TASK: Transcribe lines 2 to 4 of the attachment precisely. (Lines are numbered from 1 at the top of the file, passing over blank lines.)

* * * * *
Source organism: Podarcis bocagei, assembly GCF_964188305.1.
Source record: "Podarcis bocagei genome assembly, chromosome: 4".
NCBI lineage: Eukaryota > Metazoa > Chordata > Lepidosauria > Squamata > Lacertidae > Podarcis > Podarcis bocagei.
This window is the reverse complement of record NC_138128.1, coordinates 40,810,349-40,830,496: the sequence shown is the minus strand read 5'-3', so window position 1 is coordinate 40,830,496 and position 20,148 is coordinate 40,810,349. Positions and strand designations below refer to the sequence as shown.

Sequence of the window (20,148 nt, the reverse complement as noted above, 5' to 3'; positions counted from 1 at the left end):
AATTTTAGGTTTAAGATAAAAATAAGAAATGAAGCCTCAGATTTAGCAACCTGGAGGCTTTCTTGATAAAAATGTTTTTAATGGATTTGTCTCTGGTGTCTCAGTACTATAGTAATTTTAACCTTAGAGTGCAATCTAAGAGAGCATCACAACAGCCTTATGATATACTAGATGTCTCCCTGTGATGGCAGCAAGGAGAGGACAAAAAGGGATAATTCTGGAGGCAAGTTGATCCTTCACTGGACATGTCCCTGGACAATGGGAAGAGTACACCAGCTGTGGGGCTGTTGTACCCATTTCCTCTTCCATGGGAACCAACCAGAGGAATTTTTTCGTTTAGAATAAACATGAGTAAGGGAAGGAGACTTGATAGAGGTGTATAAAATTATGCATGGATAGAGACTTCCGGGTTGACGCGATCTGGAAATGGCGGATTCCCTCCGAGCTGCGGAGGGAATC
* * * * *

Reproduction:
Source record: "Podarcis bocagei genome assembly, chromosome: 4".
NCBI lineage: Eukaryota > Metazoa > Chordata > Lepidosauria > Squamata > Lacertidae > Podarcis > Podarcis bocagei.
This window is the reverse complement of record NC_138128.1, coordinates 40,810,349-40,830,496: the sequence shown is the minus strand read 5'-3', so window position 1 is coordinate 40,830,496 and position 20,148 is coordinate 40,810,349. Positions and strand designations below refer to the sequence as shown.